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Old 08-04-2017, 08:15 PM
 
Location: Marshall-Shadeland, Pittsburgh, PA
31,285 posts, read 69,865,305 times
Reputation: 16942
Quote:
Originally Posted by shindig View Post
And you live in Pittsburgh? I feel for you, that is one depressing city.
I feel like someone living in a suburb-favoring state that the NAACP just issued a racially-motivated travel advisory for has no room to make fun of Pittsburgh.
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Old 08-04-2017, 10:36 PM
sub
 
Location: Up North
2,096 posts, read 898,709 times
Reputation: 3028
There are far worse places than Missouri.
NAACP is just practicing poltical agitation. Apparently, the fringes of both sides have completely taken over.
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Old 08-04-2017, 10:48 PM
 
Location: Middle America
37,378 posts, read 45,398,925 times
Reputation: 52491
Quote:
Originally Posted by brooksider2brooklyn View Post
So you are saying that people in KC are not chic or sophisticated enough to like working in urban areas even if they live in suburbs? That's what KCMO was saying. You are probably correct judging by your posts and you live in KC,MO!
Maybe, just maybe, people select their places of employment based on criteria other than whether it's urban or suburban.

I don't care if my employers are downtown, the Northland, Midtown, Lee's Summit, South KC, OP, wherever. I'm choosing them based on the job and my desire to work for them. As long as it's accessible to me distance-wise, I couldn't care less where in the metro they are located.

Could be that I'm not alone in that.
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Old 08-05-2017, 06:37 AM
 
1,327 posts, read 1,180,892 times
Reputation: 683
Quote:
Originally Posted by TabulaRasa View Post
Maybe, just maybe, people select their places of employment based on criteria other than whether it's urban or suburban.

I don't care if my employers are downtown, the Northland, Midtown, Lee's Summit, South KC, OP, wherever. I'm choosing them based on the job and my desire to work for them. As long as it's accessible to me distance-wise, I couldn't care less where in the metro they are located.

Could be that I'm not alone in that.
You're not alone, but there are a lot of people in the other camp. Especially younger professionals.

Environment is very important to human beings, and the location of a business affects much more than the nature of your commute. It affects what you see and hear every day. It affects your opportunities to mix and interact with people of other backgrounds and worldviews, It affects whether all of your human encounters in a given day are with a predictable collection of co-workers, or a diverse array of people from other companies and other walks of life.

Not only do these factors have an effect on our psyches as humans, but they have an effect on our creativity, our problem-solving abilities, and our motivation to do big-picture results-oriented work.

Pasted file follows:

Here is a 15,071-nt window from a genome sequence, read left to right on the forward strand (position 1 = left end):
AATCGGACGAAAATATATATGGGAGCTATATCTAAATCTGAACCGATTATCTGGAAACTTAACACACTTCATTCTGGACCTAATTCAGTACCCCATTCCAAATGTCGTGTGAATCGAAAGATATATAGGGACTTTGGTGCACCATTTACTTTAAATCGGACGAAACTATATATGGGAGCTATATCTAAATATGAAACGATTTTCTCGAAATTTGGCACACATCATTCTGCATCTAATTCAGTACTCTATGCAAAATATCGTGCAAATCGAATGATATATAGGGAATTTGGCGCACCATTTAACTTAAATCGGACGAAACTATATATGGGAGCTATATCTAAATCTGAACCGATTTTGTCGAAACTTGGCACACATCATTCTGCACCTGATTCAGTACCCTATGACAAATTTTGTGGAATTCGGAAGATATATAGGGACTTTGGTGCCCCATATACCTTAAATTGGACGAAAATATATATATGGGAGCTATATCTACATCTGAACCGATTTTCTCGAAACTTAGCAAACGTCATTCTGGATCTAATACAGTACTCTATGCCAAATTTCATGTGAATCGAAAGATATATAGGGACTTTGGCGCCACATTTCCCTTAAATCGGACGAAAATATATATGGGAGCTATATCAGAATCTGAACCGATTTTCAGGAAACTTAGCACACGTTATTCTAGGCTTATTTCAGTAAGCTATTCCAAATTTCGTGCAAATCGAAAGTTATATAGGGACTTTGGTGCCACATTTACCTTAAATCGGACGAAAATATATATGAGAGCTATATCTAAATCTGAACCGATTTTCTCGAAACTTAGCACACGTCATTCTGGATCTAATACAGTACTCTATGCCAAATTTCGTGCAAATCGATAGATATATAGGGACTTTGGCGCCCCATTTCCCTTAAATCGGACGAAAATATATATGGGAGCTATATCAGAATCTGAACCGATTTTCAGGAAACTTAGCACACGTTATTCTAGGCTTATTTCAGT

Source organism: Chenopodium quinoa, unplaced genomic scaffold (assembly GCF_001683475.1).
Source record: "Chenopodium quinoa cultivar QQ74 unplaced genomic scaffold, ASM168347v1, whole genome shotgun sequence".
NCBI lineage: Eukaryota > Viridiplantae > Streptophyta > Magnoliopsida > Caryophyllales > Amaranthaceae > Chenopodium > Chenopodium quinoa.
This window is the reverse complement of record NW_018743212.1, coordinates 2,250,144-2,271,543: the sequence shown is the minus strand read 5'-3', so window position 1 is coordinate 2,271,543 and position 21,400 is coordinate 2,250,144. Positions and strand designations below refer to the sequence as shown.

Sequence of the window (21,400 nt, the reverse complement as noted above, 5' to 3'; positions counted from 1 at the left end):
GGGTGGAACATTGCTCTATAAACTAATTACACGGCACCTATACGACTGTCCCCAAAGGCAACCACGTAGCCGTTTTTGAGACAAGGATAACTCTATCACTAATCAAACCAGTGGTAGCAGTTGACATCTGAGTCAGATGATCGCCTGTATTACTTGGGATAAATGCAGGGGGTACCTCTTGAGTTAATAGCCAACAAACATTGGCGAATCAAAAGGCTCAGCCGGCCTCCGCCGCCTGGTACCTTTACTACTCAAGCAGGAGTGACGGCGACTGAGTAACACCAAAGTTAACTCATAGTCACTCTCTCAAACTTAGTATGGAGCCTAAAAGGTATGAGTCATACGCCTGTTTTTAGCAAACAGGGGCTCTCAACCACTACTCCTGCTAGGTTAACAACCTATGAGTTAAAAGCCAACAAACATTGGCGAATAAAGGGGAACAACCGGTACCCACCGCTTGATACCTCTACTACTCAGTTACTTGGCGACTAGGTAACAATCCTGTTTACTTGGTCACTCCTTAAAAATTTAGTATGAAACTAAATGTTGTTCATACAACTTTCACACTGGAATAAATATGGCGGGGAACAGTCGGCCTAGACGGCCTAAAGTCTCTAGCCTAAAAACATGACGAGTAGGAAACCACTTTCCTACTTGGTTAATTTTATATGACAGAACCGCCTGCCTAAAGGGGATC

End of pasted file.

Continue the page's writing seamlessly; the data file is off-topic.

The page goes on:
These principles do not create hard lines between urban and suburban settings. Both types of environments feature the full array of work experiences. But all things being equal, urban locations are more likely to offer a culturally diverse and fulfilling work environment, and suburban locations are more likely to be one-dimensional and soulless.
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Old 08-05-2017, 07:24 AM
 
Location: A safe distance from San Francisco
10,227 posts, read 7,053,429 times
Reputation: 10965
Quote:
Originally Posted by rwiksell View Post
You're not alone, but there are a lot of people in the other camp. Especially younger professionals.

Environment is very important to human beings, and the location of a business affects much more than the nature of your commute. It affects what you see and hear every day. It affects your opportunities to mix and interact with people of other backgrounds and worldviews, It affects whether all of your human encounters in a given day are with a predictable collection of co-workers, or a diverse array of people from other companies and other walks of life.

Not only do these factors have an effect on our psyches as humans, but they have an effect on our creativity, our problem-solving abilities, and our motivation to do big-picture results-oriented work.

These principles do not create hard lines between urban and suburban settings. Both types of environments feature the full array of work experiences. But all things being equal, urban locations are more likely to offer a culturally diverse and fulfilling work environment, and suburban locations are more likely to be one-dimensional and soulless.
Real-world translation: In the urban location, you're more likely to have to fight off aggressive panhandlers on your two-block stroll for lunch, whereas you're likely deprived of that enrichment in the suburban office park corporate cafeteria where there's no one to talk to but other soulless individuals who've never even spent a single night in jail.